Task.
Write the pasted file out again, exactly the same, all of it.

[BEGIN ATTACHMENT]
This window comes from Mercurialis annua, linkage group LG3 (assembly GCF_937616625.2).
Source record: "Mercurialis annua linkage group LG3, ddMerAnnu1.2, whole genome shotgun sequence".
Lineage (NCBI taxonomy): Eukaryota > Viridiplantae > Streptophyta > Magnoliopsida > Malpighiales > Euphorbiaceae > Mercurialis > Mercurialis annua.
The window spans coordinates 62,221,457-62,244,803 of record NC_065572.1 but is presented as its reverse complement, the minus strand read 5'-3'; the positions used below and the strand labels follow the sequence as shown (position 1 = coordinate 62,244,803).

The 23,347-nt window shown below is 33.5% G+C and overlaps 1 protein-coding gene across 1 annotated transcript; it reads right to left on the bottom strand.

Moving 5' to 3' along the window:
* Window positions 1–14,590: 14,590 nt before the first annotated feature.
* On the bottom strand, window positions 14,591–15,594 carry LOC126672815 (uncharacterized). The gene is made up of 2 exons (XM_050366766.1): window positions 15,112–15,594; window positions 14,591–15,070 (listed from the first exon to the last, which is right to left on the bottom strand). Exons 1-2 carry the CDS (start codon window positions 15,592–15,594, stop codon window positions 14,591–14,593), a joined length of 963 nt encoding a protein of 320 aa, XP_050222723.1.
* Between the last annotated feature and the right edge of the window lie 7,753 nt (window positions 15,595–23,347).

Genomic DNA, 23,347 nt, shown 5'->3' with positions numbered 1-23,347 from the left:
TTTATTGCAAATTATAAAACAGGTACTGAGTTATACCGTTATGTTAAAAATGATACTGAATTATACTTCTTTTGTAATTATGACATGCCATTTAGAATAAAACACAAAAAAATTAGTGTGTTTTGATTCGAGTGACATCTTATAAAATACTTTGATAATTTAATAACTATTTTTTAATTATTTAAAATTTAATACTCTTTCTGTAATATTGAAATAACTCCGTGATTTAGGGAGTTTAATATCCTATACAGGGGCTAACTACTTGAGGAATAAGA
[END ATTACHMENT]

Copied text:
This window comes from Mercurialis annua, linkage group LG3 (assembly GCF_937616625.2).
Source record: "Mercurialis annua linkage group LG3, ddMerAnnu1.2, whole genome shotgun sequence".
Lineage (NCBI taxonomy): Eukaryota > Viridiplantae > Streptophyta > Magnoliopsida > Malpighiales > Euphorbiaceae > Mercurialis > Mercurialis annua.
The window spans coordinates 62,221,457-62,244,803 of record NC_065572.1 but is presented as its reverse complement, the minus strand read 5'-3'; the positions used below and the strand labels follow the sequence as shown (position 1 = coordinate 62,244,803).

The 23,347-nt window shown below is 33.5% G+C and overlaps 1 protein-coding gene across 1 annotated transcript; it reads right to left on the bottom strand.

Moving 5' to 3' along the window:
* Window positions 1–14,590: 14,590 nt before the first annotated feature.
* On the bottom strand, window positions 14,591–15,594 carry LOC126672815 (uncharacterized). The gene is made up of 2 exons (XM_050366766.1): window positions 15,112–15,594; window positions 14,591–15,070 (listed from the first exon to the last, which is right to left on the bottom strand). Exons 1-2 carry the CDS (start codon window positions 15,592–15,594, stop codon window positions 14,591–14,593), a joined length of 963 nt encoding a protein of 320 aa, XP_050222723.1.
* Between the last annotated feature and the right edge of the window lie 7,753 nt (window positions 15,595–23,347).

Genomic DNA, 23,347 nt, shown 5'->3' with positions numbered 1-23,347 from the left:
TTTATTGCAAATTATAAAACAGGTACTGAGTTATACCGTTATGTTAAAAATGATACTGAATTATACTTCTTTTGTAATTATGACATGCCATTTAGAATAAAACACAAAAAAATTAGTGTGTTTTGATTCGAGTGACATCTTATAAAATACTTTGATAATTTAATAACTATTTTTTAATTATTTAAAATTTAATACTCTTTCTGTAATATTGAAATAACTCCGTGATTTAGGGAGTTTAATATCCTATACAGGGGCTAACTACTTGAGGAATAAGA